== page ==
A contentious legal proceeding in state court involving the Florida Highway Patrol and a member of the U.S. Navy Reserves has taken an unusual turn.
Federal law prohibits an employer from discriminating against an employee based on his or her membership in the United States military. The Uniformed Services Employment and Reemployment Rights Act (USERRA) was passed by the Congress to protect members of our armed forces from discriminatory acts.
Attorneys for former Highway Patrolman Robin Eric Barr, who has served in the U.S. Navy for three decades, claim he was terminated by the Florida Highway Patrol for conducting military funerals during military leave from the department. His abrupt termination came on the heels of Barr’s testimony to agency attorneys regarding another case of military discrimination by the FHP.
Barr is seeking reinstatement with the FHP as well as lost wages and benefits. The State refuses to settle the case.
However, this past week, after Barr’s legal team filed affidavits with the court from FHP employees who had personal knowledge of the discriminatory conduct committed against Barr, lawyers from the Attorney General’s Office representing FHP filed a motion to disallow the affidavits.
The FHP attorneys, citing the Florida Rule for Professional Conduct, argued that Barr was prohibited from discussing his case with employees of the FHP without the consent of the state.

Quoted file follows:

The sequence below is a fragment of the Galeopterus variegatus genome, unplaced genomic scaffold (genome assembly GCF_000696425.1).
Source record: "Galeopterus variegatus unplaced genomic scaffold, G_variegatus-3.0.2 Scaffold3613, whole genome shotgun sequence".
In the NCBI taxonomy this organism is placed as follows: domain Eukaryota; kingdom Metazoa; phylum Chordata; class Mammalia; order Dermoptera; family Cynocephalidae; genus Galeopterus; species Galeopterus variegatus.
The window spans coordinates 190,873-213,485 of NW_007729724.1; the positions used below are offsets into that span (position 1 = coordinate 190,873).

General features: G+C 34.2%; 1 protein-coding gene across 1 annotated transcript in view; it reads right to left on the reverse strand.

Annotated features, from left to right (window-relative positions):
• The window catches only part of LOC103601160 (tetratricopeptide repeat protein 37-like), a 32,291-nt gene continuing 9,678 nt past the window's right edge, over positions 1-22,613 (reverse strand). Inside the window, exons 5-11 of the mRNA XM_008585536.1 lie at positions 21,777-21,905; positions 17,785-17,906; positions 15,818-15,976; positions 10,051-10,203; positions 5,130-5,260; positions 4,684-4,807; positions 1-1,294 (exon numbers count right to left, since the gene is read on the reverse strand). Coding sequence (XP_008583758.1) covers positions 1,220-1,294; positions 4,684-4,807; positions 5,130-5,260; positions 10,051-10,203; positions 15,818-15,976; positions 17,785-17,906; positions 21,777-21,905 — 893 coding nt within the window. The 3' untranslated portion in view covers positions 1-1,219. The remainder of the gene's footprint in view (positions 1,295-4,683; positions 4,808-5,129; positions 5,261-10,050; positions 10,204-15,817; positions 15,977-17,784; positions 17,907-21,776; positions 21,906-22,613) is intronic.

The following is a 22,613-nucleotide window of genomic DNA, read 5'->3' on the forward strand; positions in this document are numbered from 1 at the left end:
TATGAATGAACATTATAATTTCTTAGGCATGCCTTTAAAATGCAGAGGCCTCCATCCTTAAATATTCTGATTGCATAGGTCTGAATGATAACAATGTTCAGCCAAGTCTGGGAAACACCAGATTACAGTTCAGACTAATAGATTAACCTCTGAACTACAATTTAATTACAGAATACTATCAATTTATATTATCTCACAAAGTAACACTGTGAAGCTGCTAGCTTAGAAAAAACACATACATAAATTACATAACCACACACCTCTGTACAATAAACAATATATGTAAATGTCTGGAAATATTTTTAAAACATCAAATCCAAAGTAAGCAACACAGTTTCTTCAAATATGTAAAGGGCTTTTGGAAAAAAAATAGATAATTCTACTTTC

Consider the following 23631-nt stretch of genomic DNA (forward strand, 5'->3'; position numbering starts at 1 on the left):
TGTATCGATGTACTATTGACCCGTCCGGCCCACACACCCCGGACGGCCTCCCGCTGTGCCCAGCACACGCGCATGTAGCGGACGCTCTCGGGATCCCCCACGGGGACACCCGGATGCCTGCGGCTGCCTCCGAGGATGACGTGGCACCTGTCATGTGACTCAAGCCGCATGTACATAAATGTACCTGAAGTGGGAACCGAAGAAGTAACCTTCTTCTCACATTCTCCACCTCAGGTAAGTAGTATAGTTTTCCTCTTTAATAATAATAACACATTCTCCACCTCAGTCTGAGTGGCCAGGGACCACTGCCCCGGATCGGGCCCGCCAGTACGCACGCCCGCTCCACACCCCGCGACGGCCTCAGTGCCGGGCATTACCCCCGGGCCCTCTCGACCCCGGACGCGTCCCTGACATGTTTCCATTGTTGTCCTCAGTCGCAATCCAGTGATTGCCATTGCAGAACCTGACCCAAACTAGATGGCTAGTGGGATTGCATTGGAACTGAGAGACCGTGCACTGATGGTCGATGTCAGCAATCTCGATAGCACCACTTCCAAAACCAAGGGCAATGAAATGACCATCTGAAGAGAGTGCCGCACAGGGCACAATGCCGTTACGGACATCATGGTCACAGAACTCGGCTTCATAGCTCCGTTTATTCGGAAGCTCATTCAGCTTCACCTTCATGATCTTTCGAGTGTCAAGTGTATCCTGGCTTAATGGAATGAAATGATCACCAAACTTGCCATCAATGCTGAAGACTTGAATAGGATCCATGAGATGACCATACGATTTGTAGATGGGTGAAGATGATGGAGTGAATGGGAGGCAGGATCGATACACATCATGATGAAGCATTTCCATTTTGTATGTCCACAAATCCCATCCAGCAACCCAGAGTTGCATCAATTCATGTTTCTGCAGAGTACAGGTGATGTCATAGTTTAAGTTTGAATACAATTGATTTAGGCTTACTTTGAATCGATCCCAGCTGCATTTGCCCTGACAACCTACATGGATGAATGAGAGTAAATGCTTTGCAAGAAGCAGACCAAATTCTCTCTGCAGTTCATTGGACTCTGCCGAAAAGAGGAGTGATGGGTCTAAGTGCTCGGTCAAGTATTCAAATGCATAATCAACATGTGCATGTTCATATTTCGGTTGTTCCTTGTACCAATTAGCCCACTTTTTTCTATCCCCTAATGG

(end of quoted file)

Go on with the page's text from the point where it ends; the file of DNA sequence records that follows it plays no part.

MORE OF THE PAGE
Barr’s attorneys disagree, in a response have argued that the Florida Rule for Professional Conduct is not being interpreted correctly.
The issue before the court in the motion to strike is whether all state employees are “represented persons” whenever the state faces litigation. If those individuals are deemed represented, an opposing counsel could only discuss a case with them after receiving consent of and in the presence of the state’s lawyers.
Barr argues state employees are “unrepresented persons” who may speak freely with whomever they wish.
The case is Robin Eric Barr v. State of Florida, Department of Highway Safety and Motor Vehicles, and Judge Hobbs is scheduled to hear testimony on dueling motions for summary judgment as well as the State’s motion to strike the affidavits.
Assuming neither side prevails in their respective motions for summary judgment, the case will go to trial before Judge Hobbs in Gadsden County on March 16-17, 2017.